It was indeed bigger in 2015.

“This is our biggest structure to date,” Ward said. “It’s already seeming small with the size of the crowd out there.”

While I was waiting for Ward, I talked to a couple of producers for the Do LaB who mentioned some big names who were supposed to show up and play the Do LaB stage. While the Do LaB producers announce a lineup in advance, they always leave room for surprise guests.

“There have been some huge names and some really close friends of Do LaB, so it’s really about everyone together,” he said. “There have been so many great sets. It’s hard to pull out one set as a favorite, because they all have different sweetnesses. They all hold some special place.”

Ward explained the Do LaB’s 2015 concept.

“This structure is called Big Fish, and initially, it’s supposed to be inspired by a dead whale carcass. Essentially, Josh Fleming, the designer, is always looking for inspiration in crazy places, and this is a deep paradox to find beauty and the meaning of life, even in death. So you get to look really deep into where you can find beauty and art.”

Every year, the Do LaB includes a performance by the Lucent Dossier Experience, a cirque-style show set to music.

“Lucent Dossier is led by Dream Rockwell, who is one of the initial founders of Do LaB. She was involved from the very beginning and started Lucent Dossier,” Ward said. “All of the festivals where the Do LaB is, Lucent Dossier Experience plays. It’s born from the same creative soul and is two separate creative expressions.”

As for the future of Do LaB at Coachella, expect it to continue.

“The sky is the limit. Every year, it continues to evolve and grow. We’re really excited about the opportunity they see in us, and it’s an honor to play out here. Coachella is one of the world’s greatest stages, and it’s a big honor to play this role and watch it grow.”

For more information, visit thedolab.com.

They saved the best for last.

Day 3 of Coachella 2013’s second weekend started off with blistering temperatures, but attendees came prepared. While a windstorm put a damper on the closing events of Coachella’s first weekend, the winds on the second Sunday remained relatively calm.

While Saturday’s schedule was heavy on the EDM, on Sunday, it was mostly about the rock. Throughout the Coachella’s history, Day 3 has always seemed to feature the biggest acts.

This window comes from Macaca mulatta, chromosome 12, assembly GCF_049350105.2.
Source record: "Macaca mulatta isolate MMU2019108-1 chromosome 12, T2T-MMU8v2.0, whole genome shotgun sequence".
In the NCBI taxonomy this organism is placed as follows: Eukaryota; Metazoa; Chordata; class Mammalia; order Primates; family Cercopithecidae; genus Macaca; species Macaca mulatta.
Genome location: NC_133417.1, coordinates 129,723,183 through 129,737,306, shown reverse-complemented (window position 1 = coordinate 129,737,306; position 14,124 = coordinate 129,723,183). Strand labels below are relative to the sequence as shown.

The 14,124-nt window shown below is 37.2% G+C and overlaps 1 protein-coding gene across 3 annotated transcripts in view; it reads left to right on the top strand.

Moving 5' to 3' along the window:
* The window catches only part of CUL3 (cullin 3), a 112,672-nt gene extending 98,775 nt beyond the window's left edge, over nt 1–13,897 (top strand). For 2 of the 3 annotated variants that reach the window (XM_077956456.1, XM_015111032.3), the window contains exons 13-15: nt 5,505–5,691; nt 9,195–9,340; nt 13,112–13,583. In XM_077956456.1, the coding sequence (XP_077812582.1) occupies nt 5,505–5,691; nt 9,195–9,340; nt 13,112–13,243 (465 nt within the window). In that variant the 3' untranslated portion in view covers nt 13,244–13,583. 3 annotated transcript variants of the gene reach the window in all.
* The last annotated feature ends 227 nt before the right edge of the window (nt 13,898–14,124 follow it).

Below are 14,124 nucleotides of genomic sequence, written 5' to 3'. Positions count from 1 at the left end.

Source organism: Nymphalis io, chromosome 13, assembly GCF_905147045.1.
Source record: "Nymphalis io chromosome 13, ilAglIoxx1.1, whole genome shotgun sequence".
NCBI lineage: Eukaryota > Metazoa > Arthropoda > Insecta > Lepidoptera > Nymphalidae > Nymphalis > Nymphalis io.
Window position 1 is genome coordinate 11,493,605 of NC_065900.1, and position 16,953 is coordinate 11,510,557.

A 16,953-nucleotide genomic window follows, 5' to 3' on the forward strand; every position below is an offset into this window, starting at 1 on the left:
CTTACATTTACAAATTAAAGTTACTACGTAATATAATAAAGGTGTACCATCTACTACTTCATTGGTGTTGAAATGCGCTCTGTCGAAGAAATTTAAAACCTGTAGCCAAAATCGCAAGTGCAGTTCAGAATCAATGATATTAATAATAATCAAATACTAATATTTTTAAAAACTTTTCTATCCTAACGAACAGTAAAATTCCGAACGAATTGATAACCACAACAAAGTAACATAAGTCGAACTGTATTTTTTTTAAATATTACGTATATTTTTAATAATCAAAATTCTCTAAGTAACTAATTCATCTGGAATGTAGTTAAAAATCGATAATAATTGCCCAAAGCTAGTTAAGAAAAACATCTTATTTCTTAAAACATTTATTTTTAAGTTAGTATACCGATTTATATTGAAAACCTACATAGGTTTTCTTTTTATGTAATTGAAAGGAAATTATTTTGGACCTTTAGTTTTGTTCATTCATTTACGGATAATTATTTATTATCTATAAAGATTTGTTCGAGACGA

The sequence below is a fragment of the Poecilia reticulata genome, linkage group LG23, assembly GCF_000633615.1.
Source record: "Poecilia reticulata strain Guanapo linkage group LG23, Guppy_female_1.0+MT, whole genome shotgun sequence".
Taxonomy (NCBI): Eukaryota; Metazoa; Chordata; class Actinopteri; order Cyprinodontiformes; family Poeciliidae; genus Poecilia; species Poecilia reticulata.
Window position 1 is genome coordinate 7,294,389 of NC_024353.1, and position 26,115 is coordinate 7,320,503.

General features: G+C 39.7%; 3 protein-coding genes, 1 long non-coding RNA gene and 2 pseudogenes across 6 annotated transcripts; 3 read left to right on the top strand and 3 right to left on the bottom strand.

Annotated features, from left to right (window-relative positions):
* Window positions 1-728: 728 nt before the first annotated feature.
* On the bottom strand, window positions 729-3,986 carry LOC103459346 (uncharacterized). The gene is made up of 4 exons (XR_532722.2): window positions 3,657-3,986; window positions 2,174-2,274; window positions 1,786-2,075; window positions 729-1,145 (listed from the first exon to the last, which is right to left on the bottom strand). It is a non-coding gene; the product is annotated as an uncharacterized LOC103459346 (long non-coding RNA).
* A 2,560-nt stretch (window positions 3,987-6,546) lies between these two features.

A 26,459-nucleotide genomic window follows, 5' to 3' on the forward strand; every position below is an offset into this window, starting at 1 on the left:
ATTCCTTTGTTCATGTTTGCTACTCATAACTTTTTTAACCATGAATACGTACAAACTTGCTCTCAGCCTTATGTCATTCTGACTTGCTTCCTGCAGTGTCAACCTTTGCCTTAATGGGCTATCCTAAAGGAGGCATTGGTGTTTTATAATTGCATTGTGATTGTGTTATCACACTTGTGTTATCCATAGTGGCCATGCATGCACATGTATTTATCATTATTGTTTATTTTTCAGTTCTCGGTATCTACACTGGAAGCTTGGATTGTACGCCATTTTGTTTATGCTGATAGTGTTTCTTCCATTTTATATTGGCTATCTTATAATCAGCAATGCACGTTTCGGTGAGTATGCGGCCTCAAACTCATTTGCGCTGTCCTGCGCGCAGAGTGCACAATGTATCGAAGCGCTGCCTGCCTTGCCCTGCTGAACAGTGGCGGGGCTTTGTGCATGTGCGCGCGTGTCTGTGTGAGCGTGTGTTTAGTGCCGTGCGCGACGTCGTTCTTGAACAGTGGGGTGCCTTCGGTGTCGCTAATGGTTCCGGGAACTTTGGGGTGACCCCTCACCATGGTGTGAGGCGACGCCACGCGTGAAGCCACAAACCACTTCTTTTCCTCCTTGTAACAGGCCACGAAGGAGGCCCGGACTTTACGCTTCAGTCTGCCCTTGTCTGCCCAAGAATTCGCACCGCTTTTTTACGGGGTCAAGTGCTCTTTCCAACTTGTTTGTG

The Gaslight Anthem took to the main stage at 3:30 p.m. One figures the New Jersey punk outfit would attract a sizable crowd, but the attendance was quite thin.

The band walked onstage and began performing without an intro and without addressing the crowd—and they suffered through technical difficulties throughout the set. Guitarist and lead vocalist Brian Fallon’s microphone didn’t appear to be loud enough; the guitar solos were low volume and barely present. Overall, the band’s performance seemed … dull. The band—notable for being the closest thing to Bruce Springsteen within modern music—decided for some reason to cover Stone Temple Pilots’ “Interstate Love Song” toward the end; they closed with “The Backseat,” which was probably the best song of their set.

Too little, too late.

“I like them; they were on my list of bands that I wanted to see,” said Karen, who came all the way from Toronto.

However, she was honest about the band’s performance.

“I enjoyed them, even though the sound wasn’t perfect. It was still worth seeing.”

The eccentric and renowned Dinosaur Jr. performed on the Outdoor Theater stage at 5:10. The Massachusetts band—known for lead guitarist and vocalist J Mascis’ perfection of the art of feedback—offered a variety of songs from throughout their career. The band’s sound—which could be described as a combination of hardcore-punk, metal and psychedelic rock—made them a perfect act to follow Kurt Vile and the Violators. Mascis’ Marshall stack amps were arranged in a feedback zone that he moved in and out of between vocals; on couple of songs, he ceded lead vocals to drummer Murph and bassist Lou Barlow. Toward the end of their set, Dinosaur Jr. played a cover of The Cure’s “Just Like Heaven,” in their own unique sound.

Rodriguez—the subject of the documentary Searching for Sugar Man, which won Best Documentary Feature honors at this year’s Academy Awards—took the stage in the Gobi tent at 6:35 p.m. to an audience of die-hards excited to hear the newly famous Detroit musician, whose music became the soundtrack for the anti-Apartheid movement in South Africa, unbeknownst to Rodriguez. Rodriguez’ folk sound, however, presented a problem: At the same time, Social Distortion was blasting throughout the entire festival; Tame Impala was performing in the nearby Outdoor Theater; and James Blake was performing in the neighboring Mojave tent (with Rza of Wu-Tang Clan making a special appearance during Blake’s set).

When Rodriguez walked on to the stage, he was guided on each arm to his guitar and microphone due to the inoperable glaucoma that’s causing him to go blind. When Rodriguez began his performance, the other bands easily drowned him out. Still, his fans got as close as they could to try to hear him. His performance of “I Wonder” early in his set led to loud applause when fans heard the opening bass line.